The IEP team considers the assessment results, and then develops goals based on the needs identified in the assessment.  The team then determines what services and supports are necessary to meet the goals outlined for the student.  Once the team agrees on the services, the parent will be asked to sign the IEP and the school is obligated to provide the services. 

One of the services that is often developed is a behavior plan.  There are specific rules regarding how behavior plans and the services are developed.  For more information, please visit the UPC website.  New materials are being added. These materials will help acquaint you with the Utah State Board of Education’s Least Restrictive Behavior Interventions (LRBI) guidance which is an excellent resource for parents and school personnel.

The IEP process provides and opportunity for team members to discuss different options.  After the IEP is agreed upon it provides a framework that team members can use to discuss progress and monitor what is working or what needs to be changed.  IEP’s can be changed as needed with the agreement of school personnel and parents.

You may wish to visit the UPC website for lots of tips about how to prepare for and participate in the IEP meeting.

 

5. Placement.  Once the services have been determined, it is time for the team to decide in what kind of a setting the student should be served.  Schools are required to have a continuum of placement options from the least restrictive (receiving the services all in the general education classroom) to more restrictive placements like being pulled out of the general education class for part of the time or being in a special education classroom all day to the most restrictive settings like receiving services at home or in a hospital. Students are entitled to be served in the least restrictive setting that is appropriate for them.

Parents must give permission for placement and may revoke permission at any time.  For more about placement rights, visit the UPC website.

6. Instruction.  The instruction and services outlined in the IEP are provided. Parents will want to stay informed on how instruction is progressing.  They should receive progress reports from the school about how the student is progressing on the IEP goals at least as often as other students receive progress reports.  Parents should keep good communication going and ask questions or share information on a regular basis.  If the student is not progressing as expected, the team can agree to adjust the services as appropriate.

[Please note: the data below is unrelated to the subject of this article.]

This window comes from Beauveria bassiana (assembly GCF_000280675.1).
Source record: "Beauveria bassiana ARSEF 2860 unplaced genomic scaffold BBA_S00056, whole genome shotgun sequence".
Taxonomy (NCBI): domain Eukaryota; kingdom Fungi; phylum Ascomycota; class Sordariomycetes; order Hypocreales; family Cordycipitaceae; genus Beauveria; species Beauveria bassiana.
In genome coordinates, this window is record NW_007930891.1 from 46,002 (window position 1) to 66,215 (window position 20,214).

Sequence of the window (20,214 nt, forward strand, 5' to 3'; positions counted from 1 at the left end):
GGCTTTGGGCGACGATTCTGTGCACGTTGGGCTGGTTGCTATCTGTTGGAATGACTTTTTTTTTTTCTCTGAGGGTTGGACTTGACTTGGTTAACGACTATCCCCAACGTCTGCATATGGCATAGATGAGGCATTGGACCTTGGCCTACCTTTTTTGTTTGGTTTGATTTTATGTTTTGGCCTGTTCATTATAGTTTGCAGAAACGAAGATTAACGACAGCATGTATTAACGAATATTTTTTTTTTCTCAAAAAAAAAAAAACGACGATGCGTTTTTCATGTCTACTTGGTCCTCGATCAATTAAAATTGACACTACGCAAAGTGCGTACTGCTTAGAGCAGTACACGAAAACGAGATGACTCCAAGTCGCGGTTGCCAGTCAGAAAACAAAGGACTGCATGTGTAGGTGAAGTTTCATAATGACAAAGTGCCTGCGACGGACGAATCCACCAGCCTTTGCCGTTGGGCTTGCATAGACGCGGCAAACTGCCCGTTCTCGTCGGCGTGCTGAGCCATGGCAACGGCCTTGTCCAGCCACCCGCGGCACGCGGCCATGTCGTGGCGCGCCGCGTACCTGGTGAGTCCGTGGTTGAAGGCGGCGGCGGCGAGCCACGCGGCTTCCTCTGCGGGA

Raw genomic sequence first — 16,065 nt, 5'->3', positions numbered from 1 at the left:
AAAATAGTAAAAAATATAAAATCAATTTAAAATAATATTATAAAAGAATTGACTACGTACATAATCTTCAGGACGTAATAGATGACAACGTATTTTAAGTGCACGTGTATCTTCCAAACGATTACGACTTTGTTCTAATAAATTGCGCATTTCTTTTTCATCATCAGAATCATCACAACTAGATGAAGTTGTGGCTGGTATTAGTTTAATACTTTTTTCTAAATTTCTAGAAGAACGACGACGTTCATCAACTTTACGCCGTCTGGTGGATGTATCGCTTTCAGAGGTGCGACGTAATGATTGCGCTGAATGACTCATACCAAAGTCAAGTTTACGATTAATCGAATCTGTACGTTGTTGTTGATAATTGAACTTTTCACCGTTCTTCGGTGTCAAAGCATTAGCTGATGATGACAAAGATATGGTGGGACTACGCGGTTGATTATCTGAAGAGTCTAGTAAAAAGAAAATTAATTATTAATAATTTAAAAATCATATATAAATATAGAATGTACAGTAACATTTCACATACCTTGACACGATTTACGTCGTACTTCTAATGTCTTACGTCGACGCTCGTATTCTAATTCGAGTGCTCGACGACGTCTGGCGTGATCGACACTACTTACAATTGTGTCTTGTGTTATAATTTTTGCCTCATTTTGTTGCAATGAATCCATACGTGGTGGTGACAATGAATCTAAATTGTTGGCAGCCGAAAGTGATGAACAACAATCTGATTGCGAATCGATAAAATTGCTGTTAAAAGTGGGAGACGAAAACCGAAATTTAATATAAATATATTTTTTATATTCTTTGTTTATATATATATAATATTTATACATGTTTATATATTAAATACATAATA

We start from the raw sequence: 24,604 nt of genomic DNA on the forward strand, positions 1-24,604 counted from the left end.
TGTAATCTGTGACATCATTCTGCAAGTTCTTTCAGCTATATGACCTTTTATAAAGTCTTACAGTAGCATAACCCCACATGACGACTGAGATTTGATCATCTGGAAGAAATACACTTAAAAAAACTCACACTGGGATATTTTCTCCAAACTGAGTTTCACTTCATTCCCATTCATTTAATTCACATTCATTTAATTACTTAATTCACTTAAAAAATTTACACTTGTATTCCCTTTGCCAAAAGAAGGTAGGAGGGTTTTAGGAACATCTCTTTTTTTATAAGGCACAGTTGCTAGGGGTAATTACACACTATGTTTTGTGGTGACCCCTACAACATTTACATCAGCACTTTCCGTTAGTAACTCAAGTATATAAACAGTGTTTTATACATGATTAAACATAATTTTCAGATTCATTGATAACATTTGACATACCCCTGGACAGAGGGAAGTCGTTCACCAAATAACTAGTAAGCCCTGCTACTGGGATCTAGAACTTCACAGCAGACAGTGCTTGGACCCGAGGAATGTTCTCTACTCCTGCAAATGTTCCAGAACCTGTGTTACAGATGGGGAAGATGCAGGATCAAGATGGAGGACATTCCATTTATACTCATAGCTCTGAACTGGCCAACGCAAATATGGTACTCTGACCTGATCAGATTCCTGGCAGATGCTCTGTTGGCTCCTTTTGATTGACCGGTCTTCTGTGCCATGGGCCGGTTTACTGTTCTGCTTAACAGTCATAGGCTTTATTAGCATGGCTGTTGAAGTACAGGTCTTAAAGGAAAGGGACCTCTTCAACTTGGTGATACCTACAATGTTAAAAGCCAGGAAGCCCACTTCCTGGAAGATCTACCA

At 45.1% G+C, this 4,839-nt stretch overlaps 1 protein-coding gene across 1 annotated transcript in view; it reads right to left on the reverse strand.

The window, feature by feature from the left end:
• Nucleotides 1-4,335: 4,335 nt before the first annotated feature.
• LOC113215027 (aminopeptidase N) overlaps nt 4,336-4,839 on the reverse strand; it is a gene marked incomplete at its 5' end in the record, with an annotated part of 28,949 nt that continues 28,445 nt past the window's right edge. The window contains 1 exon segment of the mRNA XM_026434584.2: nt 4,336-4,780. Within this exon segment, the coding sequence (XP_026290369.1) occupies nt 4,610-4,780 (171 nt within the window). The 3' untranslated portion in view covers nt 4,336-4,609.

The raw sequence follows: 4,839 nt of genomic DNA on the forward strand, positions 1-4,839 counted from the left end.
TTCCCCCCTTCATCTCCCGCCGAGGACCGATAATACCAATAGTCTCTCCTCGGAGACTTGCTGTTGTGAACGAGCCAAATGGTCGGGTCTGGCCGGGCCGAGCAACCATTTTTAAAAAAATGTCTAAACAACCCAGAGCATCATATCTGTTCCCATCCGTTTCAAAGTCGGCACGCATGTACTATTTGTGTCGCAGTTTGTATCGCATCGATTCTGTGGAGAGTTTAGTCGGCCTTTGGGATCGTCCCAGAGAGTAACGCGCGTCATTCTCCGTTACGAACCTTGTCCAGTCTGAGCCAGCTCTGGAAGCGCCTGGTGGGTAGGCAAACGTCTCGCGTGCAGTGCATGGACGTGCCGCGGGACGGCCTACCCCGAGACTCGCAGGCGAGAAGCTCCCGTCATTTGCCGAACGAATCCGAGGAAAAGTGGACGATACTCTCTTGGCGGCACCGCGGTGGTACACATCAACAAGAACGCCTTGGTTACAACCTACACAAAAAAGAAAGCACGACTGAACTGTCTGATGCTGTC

7. Annual Review.  At least once per year before the anniversary of the IEP, the IEP team should meet to conduct an annual review and update the IEP.  The procedure and requirements are similar to the initial IEP meeting, and parents will want to be prepared to ask questions and share their information as before.

This process can continue to cycle through the student’s school years.  The school must give written notice at any time it proposes to exit the student from special educations services, and the parent has other rights including the right to contest the decision.

8. Reevaluation.  At least every three years or more often if requested by the parent or teacher, the student is reevaluated to see if the student still qualifies for special education.  For more information on the rules regarding reevaluation, visit the UPC website.

Transition.  Additional requirements are in place beginning at age 14 to help the student transition to adult life.  We recommend that parents of students approaching this time of the student’s school career take some of the excellent transition classes provided by the UPC or visit the transition sections of the UPC website, where they will find many helpful resources.
 

IEp/504 Resources

Guide to IEP

U.S. Department of Education Guide for Parents.

Special Ed Rules

Special Education Laws, State Rules and Regulations.

IEP Process Video

Utah Parent Center Video, Parents as Partners in the IEP Process.

Section 504 Video

Utah Parents Center​, Section 504:  Services for Students in Public Schools.

504 Help

Utah Parents Center​, Section 504: Help for Parents.

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Sandy,UT

84090-0726

1.801.553.9156